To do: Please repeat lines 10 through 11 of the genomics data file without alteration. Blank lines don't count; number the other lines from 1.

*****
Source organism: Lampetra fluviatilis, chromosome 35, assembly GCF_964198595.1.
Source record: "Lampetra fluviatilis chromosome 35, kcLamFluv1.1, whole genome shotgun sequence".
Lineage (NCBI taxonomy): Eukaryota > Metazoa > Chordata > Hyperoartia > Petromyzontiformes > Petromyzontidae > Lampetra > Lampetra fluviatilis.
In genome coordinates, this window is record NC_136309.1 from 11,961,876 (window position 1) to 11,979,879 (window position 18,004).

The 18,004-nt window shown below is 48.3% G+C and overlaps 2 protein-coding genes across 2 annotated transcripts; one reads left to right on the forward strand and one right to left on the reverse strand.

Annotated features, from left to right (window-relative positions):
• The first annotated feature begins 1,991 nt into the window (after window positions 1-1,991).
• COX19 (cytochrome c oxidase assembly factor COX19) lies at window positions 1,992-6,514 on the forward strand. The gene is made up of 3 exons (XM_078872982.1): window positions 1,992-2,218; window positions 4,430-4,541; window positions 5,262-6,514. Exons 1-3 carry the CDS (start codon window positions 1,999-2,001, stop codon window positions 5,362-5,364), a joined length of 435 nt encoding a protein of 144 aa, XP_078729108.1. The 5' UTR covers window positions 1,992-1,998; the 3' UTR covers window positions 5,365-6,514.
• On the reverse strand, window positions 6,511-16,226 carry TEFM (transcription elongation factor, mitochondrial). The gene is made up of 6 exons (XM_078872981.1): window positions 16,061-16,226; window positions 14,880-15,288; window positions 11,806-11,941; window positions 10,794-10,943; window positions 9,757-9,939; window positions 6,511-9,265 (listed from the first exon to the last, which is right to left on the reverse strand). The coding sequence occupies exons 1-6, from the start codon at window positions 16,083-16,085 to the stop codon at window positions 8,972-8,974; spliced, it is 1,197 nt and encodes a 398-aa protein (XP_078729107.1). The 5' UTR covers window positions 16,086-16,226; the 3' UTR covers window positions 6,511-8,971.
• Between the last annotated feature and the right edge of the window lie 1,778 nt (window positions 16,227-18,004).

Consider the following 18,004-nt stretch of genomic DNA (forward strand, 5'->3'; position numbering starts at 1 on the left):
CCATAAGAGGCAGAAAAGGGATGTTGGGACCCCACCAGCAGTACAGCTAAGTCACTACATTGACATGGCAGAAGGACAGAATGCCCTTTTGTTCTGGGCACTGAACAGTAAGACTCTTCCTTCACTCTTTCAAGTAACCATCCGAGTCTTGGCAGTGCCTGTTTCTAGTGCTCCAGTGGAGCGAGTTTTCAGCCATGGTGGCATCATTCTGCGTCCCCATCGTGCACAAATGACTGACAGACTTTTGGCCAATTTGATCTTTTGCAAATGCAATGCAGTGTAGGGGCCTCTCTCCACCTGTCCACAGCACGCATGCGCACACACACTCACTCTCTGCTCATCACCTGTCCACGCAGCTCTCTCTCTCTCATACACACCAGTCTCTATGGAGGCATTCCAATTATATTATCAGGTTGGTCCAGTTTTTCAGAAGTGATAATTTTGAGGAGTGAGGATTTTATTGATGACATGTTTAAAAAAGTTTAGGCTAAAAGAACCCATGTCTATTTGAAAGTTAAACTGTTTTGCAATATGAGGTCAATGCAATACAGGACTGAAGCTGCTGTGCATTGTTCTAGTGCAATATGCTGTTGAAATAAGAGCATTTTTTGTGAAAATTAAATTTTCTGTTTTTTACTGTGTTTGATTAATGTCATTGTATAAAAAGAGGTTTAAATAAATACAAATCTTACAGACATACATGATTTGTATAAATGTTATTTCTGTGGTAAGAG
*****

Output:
• Between the last annotated feature and the right edge of the window lie 1,778 nt (window positions 16,227-18,004).

Consider the following 18,004-nt stretch of genomic DNA (forward strand, 5'->3'; position numbering starts at 1 on the left):